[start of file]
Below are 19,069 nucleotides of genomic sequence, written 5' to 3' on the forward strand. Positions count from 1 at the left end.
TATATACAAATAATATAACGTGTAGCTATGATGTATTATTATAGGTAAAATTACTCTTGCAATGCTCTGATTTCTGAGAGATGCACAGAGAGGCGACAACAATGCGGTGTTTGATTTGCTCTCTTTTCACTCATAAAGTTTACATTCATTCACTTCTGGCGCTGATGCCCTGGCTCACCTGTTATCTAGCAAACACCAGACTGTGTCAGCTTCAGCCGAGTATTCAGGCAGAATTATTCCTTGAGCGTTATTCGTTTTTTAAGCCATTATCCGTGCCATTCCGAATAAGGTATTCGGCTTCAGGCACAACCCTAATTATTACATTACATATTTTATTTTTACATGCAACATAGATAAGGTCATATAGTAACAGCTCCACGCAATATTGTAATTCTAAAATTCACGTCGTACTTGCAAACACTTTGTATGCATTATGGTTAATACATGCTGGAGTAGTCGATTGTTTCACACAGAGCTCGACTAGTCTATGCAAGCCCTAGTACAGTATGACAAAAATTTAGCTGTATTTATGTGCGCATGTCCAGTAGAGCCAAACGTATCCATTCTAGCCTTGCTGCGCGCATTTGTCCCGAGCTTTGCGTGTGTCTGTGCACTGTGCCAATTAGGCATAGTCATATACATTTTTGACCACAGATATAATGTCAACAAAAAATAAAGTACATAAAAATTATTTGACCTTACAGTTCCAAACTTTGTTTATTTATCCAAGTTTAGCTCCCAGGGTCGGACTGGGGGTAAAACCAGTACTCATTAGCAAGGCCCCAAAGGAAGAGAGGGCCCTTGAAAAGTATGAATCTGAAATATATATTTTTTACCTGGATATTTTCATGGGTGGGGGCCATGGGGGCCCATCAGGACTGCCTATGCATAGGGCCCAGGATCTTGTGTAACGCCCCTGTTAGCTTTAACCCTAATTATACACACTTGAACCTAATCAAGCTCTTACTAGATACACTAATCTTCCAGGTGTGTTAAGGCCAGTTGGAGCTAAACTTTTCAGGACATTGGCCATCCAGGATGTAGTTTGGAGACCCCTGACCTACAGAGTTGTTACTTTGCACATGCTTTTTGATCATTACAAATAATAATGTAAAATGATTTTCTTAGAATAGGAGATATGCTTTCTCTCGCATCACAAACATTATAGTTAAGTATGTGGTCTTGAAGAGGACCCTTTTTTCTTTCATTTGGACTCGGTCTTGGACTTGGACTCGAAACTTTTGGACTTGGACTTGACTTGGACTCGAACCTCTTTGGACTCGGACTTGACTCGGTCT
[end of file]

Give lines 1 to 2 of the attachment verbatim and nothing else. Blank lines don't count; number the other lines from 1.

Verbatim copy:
Below are 19,069 nucleotides of genomic sequence, written 5' to 3' on the forward strand. Positions count from 1 at the left end.
TATATACAAATAATATAACGTGTAGCTATGATGTATTATTATAGGTAAAATTACTCTTGCAATGCTCTGATTTCTGAGAGATGCACAGAGAGGCGACAACAATGCGGTGTTTGATTTGCTCTCTTTTCACTCATAAAGTTTACATTCATTCACTTCTGGCGCTGATGCCCTGGCTCACCTGTTATCTAGCAAACACCAGACTGTGTCAGCTTCAGCCGAGTATTCAGGCAGAATTATTCCTTGAGCGTTATTCGTTTTTTAAGCCATTATCCGTGCCATTCCGAATAAGGTATTCGGCTTCAGGCACAACCCTAATTATTACATTACATATTTTATTTTTACATGCAACATAGATAAGGTCATATAGTAACAGCTCCACGCAATATTGTAATTCTAAAATTCACGTCGTACTTGCAAACACTTTGTATGCATTATGGTTAATACATGCTGGAGTAGTCGATTGTTTCACACAGAGCTCGACTAGTCTATGCAAGCCCTAGTACAGTATGACAAAAATTTAGCTGTATTTATGTGCGCATGTCCAGTAGAGCCAAACGTATCCATTCTAGCCTTGCTGCGCGCATTTGTCCCGAGCTTTGCGTGTGTCTGTGCACTGTGCCAATTAGGCATAGTCATATACATTTTTGACCACAGATATAATGTCAACAAAAAATAAAGTACATAAAAATTATTTGACCTTACAGTTCCAAACTTTGTTTATTTATCCAAGTTTAGCTCCCAGGGTCGGACTGGGGGTAAAACCAGTACTCATTAGCAAGGCCCCAAAGGAAGAGAGGGCCCTTGAAAAGTATGAATCTGAAATATATATTTTTTACCTGGATATTTTCATGGGTGGGGGCCATGGGGGCCCATCAGGACTGCCTATGCATAGGGCCCAGGATCTTGTGTAACGCCCCTGTTAGCTTTAACCCTAATTATACACACTTGAACCTAATCAAGCTCTTACTAGATACACTAATCTTCCAGGTGTGTTAAGGCCAGTTGGAGCTAAACTTTTCAGGACATTGGCCATCCAGGATGTAGTTTGGAGACCCCTGACCTACAGAGTTGTTACTTTGCACATGCTTTTTGATCATTACAAATAATAATGTAAAATGATTTTCTTAGAATAGGAGATATGCTTTCTCTCGCATCACAAACATTATAGTTAAGTATGTGGTCTTGAAGAGGACCCTTTTTTCTTTCATTTGGACTCGGTCTTGGACTTGGACTCGAAACTTTTGGACTTGGACTTGACTTGGACTCGAACCTCTTTGGACTCGGACTTGACTCGGTCT